Sophie Henry

Bass Library. 11 p.m. It is the last day of reading week, and a sea of bodies — clad in just running shoes and face masks — floods unlatched doors. Students crowd on the sidelines and teem with anticipation. Someone cheers, gleeful and wild. A security guard switches on the intercom. 

Yale’s bi-annual naked run has commenced. 

The logistics of a naked run are deceptively simple. Participants, invited by email, strip down at the top floor of the Sterling Stacks and run down the 14 flights of stairs to Bass, where spectators await them. “It’s very affirming,” said Robert Hughes ‘22*, who attended the run as a sophomore. “Some people are definitely eager for different reasons, but it’s a very supportive space. Like, there’s folks with popcorn. Some people want high fives. It’s one of the happiest experiences I’ve had at Yale as part of a collective group.”

Hughes told me he had struggled with body dysmorphia and self-acceptance in the past. Running through a throng of cheering people, naked and loved, played a part in overcoming this, he said.

I asked him, then, about consent, if there were ever any unwilling spectators. 

“The guard has to say, like, very awkwardly, ‘If you don’t want to see any naked people, now’s a good time to leave,’” Hughes explained. “To the very best of my knowledge, people are spectating with the intention of staying in the space, with the intention of seeing.”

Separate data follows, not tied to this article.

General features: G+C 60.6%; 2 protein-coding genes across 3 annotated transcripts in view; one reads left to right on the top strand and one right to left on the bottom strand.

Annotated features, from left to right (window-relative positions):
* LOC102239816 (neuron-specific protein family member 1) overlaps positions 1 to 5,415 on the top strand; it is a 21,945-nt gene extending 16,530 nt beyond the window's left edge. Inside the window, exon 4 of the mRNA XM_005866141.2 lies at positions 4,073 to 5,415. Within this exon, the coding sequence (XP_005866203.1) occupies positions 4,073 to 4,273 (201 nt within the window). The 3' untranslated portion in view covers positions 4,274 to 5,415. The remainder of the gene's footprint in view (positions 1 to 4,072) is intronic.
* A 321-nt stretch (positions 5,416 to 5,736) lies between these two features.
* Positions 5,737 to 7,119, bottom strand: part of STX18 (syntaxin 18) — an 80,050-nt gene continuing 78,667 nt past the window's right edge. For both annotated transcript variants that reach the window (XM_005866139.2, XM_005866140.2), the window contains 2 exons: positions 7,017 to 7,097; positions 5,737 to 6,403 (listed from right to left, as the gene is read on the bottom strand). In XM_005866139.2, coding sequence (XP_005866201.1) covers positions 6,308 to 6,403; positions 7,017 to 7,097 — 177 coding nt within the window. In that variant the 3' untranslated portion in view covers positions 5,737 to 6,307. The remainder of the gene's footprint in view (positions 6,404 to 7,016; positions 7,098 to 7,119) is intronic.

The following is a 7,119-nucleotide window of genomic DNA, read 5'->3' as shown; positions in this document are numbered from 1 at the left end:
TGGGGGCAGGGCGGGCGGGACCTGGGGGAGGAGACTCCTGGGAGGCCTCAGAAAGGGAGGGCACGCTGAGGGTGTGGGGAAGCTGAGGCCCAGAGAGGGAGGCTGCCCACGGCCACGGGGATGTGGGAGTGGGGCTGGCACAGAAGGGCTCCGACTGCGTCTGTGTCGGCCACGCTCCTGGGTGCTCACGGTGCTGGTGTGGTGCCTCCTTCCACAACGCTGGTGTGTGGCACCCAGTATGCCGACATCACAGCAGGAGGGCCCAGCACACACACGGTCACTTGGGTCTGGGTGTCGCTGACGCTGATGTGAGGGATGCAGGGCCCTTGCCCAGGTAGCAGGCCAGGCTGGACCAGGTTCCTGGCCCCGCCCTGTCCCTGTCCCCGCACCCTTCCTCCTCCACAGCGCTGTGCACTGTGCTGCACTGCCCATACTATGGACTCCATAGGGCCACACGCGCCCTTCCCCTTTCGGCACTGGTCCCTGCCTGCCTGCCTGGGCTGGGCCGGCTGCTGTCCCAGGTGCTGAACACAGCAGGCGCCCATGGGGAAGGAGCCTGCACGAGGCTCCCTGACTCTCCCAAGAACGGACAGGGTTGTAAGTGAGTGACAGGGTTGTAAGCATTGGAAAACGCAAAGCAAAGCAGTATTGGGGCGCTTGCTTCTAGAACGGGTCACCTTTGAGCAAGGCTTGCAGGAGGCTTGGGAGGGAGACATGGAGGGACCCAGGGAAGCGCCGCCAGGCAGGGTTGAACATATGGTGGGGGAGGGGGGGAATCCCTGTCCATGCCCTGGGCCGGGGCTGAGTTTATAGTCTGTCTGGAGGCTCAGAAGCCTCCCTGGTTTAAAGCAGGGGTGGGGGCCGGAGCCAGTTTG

Hughes, additionally, is a member of the Pundits, a secret society dating back to 1884. Their aim, he told me, is to resist the stifling, more inhibiting parts of Yale’s social scene, a resistance that includes hosting one of Yale’s most infamous and coveted traditions: naked parties. 

“We have cultivated a list of people based on who we’re comfortable inviting,” said Hughes. “Then from there, if they have any plus-ones, that cultivates a good population of around, say, 100 people or so that get the [naked party] email invites.”